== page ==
Chart created by Raquel Fleskes.
Main Take Away Points of the Study:
You can also watch Raquel Fleskes (Ph.D. Candidate) and Dr. Theodore Schurr (Professor of Anthropology) from the University of Pennsylvania, talk about these research findings the video below:
This is the first scientific publication about our work with the Anson Street Ancestors. In the future, we will study at the whole genomes of the Ancestors. This will help us understand the genetic ancestry of both their mothers’ and fathers’ sides of the family, hence, the biological relationships with between mothers and sons, or fathers and daughters. It will also help us detect any inter-generational relationships at the burial ground. In addition, we will determine more precisely from where in Africa the Anson Street Ancestors came from through comparing their DNAs with those of contemporary populations living in Africa. We will also do this with Native American populations to see how Indigenous persons were involved with the Anson Street African Burial Ground.
In addition, we observed dental plaque on the teeth of some of the Anson Street Ancestors. We collected small samples of this plaque to be able to study the oral microbiome – all of the bacteria and pathogens that might have been living in the mouths of the Anson Street Ancestors. This study will help us to understand their diet before they passed and determine if they suffered from any dental diseases.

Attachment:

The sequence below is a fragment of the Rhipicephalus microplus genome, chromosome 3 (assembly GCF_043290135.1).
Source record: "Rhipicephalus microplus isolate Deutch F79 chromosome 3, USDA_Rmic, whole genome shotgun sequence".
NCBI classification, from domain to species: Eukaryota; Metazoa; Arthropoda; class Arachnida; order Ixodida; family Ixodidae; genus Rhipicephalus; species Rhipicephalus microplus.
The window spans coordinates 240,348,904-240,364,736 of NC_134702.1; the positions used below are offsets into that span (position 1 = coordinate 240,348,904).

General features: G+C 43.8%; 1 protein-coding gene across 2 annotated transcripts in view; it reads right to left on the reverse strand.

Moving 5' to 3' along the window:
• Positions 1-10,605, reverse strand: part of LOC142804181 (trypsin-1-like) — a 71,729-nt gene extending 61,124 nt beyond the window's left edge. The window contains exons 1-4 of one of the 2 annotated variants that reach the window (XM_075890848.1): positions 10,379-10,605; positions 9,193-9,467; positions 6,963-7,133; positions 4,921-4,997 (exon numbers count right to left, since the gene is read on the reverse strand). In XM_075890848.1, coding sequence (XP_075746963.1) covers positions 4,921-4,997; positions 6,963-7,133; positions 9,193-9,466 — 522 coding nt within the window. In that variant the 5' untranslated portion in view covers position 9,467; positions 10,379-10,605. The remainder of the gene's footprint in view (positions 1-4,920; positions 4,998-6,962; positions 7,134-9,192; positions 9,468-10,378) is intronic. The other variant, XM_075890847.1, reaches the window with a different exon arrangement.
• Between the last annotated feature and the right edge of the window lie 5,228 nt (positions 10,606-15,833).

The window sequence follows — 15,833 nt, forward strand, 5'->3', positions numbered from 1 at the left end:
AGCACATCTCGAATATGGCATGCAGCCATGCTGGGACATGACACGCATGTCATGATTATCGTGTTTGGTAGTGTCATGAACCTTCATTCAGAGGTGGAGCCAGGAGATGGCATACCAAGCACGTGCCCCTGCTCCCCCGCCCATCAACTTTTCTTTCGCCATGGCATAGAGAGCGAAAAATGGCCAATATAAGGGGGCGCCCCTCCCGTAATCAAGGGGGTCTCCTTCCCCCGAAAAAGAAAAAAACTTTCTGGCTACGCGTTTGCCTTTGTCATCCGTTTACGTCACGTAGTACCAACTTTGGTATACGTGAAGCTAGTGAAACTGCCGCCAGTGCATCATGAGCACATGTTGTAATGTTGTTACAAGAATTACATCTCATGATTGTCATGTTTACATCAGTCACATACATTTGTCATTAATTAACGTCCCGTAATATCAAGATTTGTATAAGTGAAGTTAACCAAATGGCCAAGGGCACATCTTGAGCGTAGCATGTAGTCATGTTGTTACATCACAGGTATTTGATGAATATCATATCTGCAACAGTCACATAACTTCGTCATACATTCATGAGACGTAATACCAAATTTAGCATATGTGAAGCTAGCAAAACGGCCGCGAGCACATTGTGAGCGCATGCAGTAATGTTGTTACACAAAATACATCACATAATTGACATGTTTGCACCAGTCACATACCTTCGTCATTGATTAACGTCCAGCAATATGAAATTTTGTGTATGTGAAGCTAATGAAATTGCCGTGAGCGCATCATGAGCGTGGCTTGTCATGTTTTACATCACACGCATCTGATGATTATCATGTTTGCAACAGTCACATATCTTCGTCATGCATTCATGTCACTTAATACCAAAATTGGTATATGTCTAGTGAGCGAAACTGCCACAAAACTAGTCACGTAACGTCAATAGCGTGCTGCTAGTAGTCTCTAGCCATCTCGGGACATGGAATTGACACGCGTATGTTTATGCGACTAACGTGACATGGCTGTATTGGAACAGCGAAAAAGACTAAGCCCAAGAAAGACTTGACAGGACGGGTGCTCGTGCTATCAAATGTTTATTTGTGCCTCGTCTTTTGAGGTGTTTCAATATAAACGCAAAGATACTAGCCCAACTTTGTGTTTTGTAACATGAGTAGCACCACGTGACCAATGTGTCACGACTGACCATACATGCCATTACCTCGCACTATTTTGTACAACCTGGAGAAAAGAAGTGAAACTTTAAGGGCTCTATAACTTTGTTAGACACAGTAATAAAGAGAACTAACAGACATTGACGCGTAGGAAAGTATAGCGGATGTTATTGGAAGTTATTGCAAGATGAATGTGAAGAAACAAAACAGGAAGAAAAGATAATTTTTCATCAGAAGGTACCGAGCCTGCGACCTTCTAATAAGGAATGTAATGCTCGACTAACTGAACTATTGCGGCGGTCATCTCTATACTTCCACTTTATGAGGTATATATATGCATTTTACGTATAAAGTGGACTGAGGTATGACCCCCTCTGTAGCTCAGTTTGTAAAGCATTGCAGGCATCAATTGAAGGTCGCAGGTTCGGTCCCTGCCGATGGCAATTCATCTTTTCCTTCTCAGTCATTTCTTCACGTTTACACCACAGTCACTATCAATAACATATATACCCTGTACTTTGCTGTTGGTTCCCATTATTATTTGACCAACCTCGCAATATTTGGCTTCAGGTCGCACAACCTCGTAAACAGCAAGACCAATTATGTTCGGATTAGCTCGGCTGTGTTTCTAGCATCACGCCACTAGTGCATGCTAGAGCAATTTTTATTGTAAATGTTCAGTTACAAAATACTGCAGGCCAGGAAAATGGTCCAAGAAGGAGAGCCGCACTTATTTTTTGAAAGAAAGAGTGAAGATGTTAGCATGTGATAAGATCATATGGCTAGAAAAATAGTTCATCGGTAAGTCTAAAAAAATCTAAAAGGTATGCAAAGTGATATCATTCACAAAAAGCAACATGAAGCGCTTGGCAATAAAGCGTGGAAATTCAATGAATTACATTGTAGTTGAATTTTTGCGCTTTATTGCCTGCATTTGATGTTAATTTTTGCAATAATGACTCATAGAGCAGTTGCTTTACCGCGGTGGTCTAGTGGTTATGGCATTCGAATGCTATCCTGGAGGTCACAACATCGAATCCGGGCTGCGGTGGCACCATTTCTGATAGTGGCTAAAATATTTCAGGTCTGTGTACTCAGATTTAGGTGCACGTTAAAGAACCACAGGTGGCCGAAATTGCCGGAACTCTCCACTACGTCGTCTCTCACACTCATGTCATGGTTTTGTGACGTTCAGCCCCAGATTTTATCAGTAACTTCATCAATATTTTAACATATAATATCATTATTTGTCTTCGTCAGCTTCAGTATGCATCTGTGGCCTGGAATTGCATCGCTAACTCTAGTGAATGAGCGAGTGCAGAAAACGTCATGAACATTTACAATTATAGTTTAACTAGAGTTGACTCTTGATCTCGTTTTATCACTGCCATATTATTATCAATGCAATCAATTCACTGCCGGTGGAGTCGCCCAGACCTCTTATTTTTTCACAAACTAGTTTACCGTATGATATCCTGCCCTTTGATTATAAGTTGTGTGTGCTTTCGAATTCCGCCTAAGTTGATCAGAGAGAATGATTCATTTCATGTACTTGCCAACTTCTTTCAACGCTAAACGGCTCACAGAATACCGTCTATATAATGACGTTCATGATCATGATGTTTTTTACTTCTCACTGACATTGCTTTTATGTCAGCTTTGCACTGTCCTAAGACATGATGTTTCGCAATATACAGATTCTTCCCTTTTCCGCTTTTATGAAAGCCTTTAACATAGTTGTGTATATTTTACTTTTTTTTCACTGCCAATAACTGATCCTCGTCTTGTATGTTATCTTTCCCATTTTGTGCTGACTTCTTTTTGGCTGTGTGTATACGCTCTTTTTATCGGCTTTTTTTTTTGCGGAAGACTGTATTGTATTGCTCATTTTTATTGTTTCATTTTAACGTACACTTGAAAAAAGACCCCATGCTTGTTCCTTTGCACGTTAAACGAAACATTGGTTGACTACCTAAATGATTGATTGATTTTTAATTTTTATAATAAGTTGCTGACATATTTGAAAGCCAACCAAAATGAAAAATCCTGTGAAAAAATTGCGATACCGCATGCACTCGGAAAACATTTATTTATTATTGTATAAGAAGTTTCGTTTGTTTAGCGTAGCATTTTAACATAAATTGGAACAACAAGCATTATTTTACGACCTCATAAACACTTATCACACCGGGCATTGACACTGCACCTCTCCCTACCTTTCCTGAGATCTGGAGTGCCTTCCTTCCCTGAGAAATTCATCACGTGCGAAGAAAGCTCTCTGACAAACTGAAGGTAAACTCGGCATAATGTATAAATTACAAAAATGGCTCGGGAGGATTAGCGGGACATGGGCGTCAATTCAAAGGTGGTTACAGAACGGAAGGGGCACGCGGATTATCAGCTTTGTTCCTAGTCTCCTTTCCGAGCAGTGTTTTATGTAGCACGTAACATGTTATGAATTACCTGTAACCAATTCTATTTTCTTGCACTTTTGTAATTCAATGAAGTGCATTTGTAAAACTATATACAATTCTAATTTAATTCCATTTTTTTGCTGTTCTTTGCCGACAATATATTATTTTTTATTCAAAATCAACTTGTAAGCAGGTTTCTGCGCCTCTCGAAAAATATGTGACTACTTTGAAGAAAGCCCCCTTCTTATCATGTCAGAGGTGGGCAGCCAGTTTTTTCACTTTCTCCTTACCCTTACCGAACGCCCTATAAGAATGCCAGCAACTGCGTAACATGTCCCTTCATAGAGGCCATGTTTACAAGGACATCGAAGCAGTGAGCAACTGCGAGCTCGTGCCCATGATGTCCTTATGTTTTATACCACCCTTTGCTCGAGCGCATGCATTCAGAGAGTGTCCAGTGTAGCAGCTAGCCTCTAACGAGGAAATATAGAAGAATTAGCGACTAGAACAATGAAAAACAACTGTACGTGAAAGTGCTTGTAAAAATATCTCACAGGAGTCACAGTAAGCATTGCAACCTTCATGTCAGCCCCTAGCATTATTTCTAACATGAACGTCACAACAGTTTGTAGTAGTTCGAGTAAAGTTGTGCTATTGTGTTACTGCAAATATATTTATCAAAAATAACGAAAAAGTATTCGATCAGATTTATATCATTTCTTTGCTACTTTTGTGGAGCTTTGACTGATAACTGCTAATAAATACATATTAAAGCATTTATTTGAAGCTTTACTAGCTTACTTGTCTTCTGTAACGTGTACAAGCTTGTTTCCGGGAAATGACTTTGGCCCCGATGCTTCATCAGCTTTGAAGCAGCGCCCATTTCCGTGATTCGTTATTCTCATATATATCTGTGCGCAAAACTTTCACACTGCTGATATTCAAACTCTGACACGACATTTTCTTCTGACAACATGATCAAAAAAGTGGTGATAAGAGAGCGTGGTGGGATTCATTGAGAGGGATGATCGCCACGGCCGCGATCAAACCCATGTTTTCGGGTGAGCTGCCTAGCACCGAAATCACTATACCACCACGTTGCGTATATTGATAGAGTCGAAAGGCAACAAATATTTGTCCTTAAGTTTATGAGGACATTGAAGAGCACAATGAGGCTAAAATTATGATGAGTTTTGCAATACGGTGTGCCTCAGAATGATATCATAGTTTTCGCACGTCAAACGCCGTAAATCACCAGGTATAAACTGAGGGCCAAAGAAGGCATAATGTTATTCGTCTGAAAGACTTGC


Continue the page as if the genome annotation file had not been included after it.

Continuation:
The Anson Street African Burial Ground Project team will keep you updated on the progress of this research. As the Ancestors rest in peace, we will continue to work diligently to reveal who these Anson Street Ancestors were and what their lives were like in 18th century Charleston. All of our discoveries will be published in scientific journals to share these findings with scholars, the general public and you.
Post & Courier Editorial: Adieu Ade Ajani Ofunniyin
BY THE EDITORIAL STAFF
Oct 10, 2020
The unexpected discovery of 36 human remains next to the Gaillard Auditorium seven years ago was always going to result in their legal, respectful reinterment, but Ade Ajani Ofunniyin made sure Charleston provided much more than that. He ensured the city took full advantage of the moment to think more deeply about the lives of these long-deceased African Americans and what the city owes them.
Sadly, now it is time for this community to respectfully lay to rest Dr. Ofunniyin — known to many simply as Dr. O — after his sudden death Wednesday from a health crisis at age 67.
Dr. Ofunniyin founded The Gullah Society to identify and preserve historic African American burial grounds, many of which never carried permanent markers and faded from public consciousness over time.
He was born in Charleston, moved to New York with his mother early in life and then returned here at age 32 planning to follow in the footsteps of his legendary grandfather, blacksmith Philip Simmons. After the young man didn’t take to the hammer and anvil, he turned to an even weightier tool, an education, earning a doctorate in anthropology.
Charleston Mayor John Tecklenburg and many others got to know Dr. Ofunniyin well after the Gaillard discovery led to deep, citywide discussions about ancestors, particularly those who were enslaved. “He was a step into the spiritual world,” the mayor told The Post and Courier’s Adam Parker. “He had this spiritual awareness about human nature, and specifically African American humanity, that was just so unique and insightful and beautiful.”